Urgent Safety Bulletin Sublimated Race Suits Do Not Meet SFI Specifications

N A S R National Office posted Tuesday October 6, 2009. – courtesy of www.nasr.com.au

NASR Bulletin # 05/2009

It’s been brought to the attention of NASR that certain driver protective suits being manufactured and distributed into the marketplace present a unique and serious threat to the safety of drivers. These suits, known as sublimated suits, incorporate an outer layer of material that is neither flame nor heat resistant and will melt at relatively low temperatures.

“These suits can be easily identified,” said a representative of SFI, “ by the nature of their graphics, which are achieved by a process called dye sublimation. Rather than using more traditional graphic methods such as patches attached to, or embroidery sewn into the suit, this process provides for complex and vivid graphics, which are actually imbedded directly into the outer material layer.”

At first, these suits were distributed only for use in motorsport disciplines in which the sanctioning bodies have no minimum standards for driver protective clothing. They are not certified or identified by the manufacturer as meeting SFI Spec 3.2A, or any other accepted industry wide standard.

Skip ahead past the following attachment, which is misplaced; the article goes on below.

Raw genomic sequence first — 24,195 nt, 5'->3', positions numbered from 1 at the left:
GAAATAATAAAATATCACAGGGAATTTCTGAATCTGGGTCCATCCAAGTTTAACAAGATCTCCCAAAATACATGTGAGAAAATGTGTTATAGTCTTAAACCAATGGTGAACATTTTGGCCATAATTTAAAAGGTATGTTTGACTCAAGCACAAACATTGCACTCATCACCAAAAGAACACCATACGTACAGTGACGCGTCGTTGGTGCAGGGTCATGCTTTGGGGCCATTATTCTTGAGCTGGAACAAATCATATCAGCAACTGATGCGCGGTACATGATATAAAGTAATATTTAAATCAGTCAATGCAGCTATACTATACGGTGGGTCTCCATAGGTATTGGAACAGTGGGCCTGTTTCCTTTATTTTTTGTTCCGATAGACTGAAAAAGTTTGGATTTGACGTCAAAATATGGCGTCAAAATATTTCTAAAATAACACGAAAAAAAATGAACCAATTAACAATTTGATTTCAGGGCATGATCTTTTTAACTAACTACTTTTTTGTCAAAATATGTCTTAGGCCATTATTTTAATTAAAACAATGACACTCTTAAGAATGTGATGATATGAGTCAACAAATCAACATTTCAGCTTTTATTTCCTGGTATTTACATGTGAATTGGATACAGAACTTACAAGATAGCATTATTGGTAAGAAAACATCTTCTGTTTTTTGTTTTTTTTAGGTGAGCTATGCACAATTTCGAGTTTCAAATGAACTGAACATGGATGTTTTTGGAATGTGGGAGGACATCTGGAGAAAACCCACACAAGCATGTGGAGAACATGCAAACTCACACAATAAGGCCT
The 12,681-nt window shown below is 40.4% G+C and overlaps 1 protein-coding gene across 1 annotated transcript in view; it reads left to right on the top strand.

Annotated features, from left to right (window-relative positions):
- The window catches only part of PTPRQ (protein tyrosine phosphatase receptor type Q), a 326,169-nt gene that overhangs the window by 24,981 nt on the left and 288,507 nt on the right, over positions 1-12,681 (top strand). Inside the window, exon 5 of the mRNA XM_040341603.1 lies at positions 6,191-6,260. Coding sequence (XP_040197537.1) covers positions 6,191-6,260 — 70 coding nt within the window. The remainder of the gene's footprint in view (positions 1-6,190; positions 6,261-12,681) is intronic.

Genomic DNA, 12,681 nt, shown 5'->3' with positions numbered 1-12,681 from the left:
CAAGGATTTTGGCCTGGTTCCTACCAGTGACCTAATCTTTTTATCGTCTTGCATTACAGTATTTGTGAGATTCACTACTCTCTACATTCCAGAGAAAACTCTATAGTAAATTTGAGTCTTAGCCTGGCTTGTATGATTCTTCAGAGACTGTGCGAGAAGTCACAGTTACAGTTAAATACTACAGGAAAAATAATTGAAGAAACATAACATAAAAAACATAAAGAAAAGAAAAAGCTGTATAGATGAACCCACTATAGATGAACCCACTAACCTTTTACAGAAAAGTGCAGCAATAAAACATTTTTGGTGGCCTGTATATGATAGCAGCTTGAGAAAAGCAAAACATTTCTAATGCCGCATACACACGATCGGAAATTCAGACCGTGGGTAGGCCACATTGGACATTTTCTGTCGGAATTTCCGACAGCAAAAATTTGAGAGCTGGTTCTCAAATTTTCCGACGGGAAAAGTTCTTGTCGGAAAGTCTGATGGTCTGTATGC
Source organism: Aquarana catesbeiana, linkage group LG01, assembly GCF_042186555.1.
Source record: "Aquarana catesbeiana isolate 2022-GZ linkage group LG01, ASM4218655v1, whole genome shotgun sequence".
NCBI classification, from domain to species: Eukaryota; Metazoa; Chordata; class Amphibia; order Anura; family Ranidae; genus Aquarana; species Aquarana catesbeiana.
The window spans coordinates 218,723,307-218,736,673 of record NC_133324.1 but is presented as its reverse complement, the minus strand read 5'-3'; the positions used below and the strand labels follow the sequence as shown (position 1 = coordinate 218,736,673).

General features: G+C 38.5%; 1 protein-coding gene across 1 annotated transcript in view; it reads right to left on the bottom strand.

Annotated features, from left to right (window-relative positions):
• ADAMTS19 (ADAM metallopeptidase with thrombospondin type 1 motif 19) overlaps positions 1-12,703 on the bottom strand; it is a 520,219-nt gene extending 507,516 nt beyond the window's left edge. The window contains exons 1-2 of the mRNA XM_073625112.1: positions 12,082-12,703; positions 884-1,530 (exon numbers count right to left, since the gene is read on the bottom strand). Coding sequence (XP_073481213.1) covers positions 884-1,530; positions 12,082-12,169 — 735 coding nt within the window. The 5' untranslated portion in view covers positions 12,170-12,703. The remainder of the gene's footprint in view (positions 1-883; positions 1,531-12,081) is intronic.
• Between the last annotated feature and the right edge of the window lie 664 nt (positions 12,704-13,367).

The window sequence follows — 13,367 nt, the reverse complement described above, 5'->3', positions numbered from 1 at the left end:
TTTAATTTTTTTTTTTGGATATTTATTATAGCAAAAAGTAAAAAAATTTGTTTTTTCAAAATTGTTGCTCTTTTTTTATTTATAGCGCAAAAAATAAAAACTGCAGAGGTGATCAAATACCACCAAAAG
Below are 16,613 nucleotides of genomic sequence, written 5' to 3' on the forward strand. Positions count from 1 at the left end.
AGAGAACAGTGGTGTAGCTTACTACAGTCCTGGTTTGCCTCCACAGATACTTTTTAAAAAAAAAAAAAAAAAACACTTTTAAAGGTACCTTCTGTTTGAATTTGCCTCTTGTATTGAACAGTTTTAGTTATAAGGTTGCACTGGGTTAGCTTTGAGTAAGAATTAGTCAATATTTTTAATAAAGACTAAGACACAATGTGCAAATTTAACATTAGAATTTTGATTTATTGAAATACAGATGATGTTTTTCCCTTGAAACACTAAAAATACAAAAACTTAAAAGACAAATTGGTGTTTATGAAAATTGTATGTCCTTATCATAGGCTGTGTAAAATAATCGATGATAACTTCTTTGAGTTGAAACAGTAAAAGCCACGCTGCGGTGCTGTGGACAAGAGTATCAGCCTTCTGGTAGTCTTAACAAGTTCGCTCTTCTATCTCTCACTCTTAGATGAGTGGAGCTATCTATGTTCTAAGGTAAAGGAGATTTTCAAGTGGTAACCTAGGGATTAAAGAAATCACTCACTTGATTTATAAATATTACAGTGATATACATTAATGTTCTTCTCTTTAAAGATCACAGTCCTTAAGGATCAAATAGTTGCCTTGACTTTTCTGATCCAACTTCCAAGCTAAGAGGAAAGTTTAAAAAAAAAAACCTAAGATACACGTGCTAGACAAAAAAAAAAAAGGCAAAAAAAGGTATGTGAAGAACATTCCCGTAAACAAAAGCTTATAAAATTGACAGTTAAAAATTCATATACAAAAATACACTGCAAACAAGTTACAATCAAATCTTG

There have already been sublimated suits found on the Australian Speedway scene produced by Awesome Racewear without SFI approval badges. These suits do not, and cannot meet any accepted industry wide standard for driver protection and do not meet the minimum safety standards set by NASR.

If anyone presents such a suit to scrutineering, the technical inspectors or scrutineers may refuse to allow the driver to compete in that race meeting.

All race suits must meet the minimum SFI or FIA safety specifications for their particular racing division and the suit must have the appropriate labels and markings identifying these approvals. NASR encourages the supplier to

If you have any further questions, please contact the NASR Head Office on (08) 8139 0777